By Aurelio Parisotto, Senior Economist, International Labour Organization
As we approach the 2015 deadline for the current Millennium Development Goals (MDGs), we have a golden opportunity to put jobs and livelihoods at the top of the international development agenda. This is not simply according to the ILO. The first results of the UN ‘My World’ global survey, which asked people in 190 countries for their priorities for a post-2015 development agenda, show that “jobs are a high priority everywhere.”
From Albania and Jordan to Vietnam and Zambia, the call for more and better job opportunities was also made loud and clear in online discussions and national consultations organized by the UN. In Uganda, of the 17,000 people consulted, about half said that getting a job was their top priority. Many also mentioned the need for better social protection, especially in informal sectors where economic and social insecurity is high.
These demands are not surprising given the current global labour market situation.
For the first time in history, the United Nations (UN) are engaging people all around the world in shaping a global agenda: the next development goals.
We are breaking new ground using digital media, mobile phone technology and door-to-door interviewers to include as many individuals as possible in the debate on the future anti-poverty targets that will build on the Millennium Development Goals (MDGs).
By Pauline Rose, director of the Education for All Global Monitoring Report
It is very encouraging news that people around the world have so far ranked “a good education” as their top choice in the UN’s My World poll on post-2015 priorities. It’s too early to celebrate yet, however. There are recent signs that advocates have to work even harder to demonstrate that education is not only a fundamental goal in its own right but also a crucial route to achieving other development goals.
For one thing, education was not even mentioned in the communiqué of the recent Bali high-level panel the post-2015 agenda on ‘developing a global partnership for development’. The communiqué made progress in aligning two competing visions for the post-2015 development agenda – one centred on eradicating poverty and the other on sustainable development. But it is worrying that the communiqué failed to mention education, which underpins all other development efforts and transforms them into long-term change. While the high-level panel failed to recognize education’s importance, 200,000 people voting on their post-2015 priorities – whose views were passed on to the meeting in Bali – have placed education at the top.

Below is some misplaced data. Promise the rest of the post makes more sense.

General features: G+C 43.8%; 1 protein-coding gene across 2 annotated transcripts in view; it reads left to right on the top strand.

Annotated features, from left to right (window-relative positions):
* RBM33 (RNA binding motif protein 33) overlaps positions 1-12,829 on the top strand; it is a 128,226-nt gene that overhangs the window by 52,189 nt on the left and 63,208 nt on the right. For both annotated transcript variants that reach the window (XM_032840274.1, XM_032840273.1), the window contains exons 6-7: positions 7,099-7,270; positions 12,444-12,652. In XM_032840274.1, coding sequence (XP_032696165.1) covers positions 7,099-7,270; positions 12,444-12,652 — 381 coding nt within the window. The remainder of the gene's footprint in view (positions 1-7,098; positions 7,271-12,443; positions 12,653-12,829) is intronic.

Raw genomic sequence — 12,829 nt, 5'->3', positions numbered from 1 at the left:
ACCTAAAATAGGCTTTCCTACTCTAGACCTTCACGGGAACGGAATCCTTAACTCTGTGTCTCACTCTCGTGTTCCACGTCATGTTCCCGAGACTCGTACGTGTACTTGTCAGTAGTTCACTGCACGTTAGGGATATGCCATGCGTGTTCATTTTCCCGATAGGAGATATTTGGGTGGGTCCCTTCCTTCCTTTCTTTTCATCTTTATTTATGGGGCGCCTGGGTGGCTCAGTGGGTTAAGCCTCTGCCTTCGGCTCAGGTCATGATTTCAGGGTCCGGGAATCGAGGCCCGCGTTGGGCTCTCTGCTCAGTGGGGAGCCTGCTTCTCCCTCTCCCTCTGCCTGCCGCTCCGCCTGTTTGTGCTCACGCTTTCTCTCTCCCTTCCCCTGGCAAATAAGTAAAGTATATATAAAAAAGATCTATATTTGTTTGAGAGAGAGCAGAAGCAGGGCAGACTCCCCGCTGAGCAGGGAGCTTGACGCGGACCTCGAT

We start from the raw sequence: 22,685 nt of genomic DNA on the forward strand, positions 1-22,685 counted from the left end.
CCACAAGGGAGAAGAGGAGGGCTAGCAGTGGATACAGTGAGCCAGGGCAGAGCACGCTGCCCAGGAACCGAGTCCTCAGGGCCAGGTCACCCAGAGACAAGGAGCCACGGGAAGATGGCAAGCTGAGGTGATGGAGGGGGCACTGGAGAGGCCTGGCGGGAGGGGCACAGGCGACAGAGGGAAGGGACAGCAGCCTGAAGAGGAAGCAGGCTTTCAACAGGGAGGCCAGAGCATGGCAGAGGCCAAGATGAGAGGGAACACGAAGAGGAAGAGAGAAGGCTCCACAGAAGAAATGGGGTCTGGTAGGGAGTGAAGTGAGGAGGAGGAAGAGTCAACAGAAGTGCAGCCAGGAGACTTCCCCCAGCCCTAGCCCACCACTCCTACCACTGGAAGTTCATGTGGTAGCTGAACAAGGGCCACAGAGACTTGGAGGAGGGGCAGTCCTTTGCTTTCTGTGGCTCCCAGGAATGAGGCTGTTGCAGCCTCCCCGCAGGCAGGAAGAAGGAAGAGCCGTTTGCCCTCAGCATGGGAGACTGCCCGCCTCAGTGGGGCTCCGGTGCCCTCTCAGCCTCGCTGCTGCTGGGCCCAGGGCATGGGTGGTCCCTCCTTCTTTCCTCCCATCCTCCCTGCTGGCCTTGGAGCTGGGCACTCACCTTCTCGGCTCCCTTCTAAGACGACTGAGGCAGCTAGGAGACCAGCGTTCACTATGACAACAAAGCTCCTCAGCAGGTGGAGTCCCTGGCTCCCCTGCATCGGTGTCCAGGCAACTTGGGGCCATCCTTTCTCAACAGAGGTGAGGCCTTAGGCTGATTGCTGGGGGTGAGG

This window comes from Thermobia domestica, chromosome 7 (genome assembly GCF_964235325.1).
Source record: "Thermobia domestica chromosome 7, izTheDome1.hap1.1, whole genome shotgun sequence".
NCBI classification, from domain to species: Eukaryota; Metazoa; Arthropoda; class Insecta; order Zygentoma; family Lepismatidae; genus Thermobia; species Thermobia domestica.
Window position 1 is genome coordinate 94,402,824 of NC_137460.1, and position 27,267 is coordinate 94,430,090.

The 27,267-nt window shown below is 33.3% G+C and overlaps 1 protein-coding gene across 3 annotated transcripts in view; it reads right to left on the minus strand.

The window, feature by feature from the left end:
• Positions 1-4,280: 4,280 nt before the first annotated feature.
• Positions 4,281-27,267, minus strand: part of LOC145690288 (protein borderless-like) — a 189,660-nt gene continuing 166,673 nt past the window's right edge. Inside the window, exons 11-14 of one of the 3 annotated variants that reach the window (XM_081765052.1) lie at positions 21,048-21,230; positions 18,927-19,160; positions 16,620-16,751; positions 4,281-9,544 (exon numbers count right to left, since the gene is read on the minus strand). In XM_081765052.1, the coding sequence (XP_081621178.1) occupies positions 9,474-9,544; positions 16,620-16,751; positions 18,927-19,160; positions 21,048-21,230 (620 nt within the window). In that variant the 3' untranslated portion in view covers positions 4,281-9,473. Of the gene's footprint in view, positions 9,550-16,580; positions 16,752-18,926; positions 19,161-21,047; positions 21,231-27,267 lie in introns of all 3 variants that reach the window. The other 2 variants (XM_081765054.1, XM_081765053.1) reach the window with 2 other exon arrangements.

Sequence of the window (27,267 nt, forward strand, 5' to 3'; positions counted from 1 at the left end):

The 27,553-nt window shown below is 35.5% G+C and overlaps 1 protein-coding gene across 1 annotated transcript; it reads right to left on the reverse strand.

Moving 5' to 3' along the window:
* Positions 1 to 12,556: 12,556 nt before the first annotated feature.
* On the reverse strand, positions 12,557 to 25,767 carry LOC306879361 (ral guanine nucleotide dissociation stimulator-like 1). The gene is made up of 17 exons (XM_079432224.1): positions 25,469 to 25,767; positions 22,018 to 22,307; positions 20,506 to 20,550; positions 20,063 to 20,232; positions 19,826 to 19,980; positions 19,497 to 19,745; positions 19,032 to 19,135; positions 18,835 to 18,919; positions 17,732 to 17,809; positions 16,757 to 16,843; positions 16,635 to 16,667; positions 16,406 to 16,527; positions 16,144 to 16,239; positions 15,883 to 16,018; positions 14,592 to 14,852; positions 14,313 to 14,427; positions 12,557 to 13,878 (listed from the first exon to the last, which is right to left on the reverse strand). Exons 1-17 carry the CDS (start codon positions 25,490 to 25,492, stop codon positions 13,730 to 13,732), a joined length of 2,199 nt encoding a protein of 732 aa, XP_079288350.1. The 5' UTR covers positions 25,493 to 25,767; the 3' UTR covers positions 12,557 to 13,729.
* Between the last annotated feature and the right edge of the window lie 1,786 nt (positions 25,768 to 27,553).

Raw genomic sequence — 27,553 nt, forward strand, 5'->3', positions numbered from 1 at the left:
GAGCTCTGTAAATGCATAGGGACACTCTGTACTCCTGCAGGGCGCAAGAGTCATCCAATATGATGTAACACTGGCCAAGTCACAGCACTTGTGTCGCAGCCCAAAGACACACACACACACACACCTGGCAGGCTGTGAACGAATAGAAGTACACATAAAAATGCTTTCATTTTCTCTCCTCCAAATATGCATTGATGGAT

In Jakarta, in collaboration with Radio Repubik Indonesia (RRI) and UN agencies in country, MY World is being rolled out to thousands of Indonesians offline and online. Speaking at the launch, UN Resident Coordinator, Douglas Broderick said that partnerships with government, civil societies, corporations, and within the UN system would play an important role in ensuring open and inclusive participation in the post-2015 process. At the event 3000 ballots were handed over to RRI for distribution to their offices nationwide. Following on from the launch, RRI broadcast a special program on MY World and the importance of civic participation across the country in both English and Bahasa Indonesian.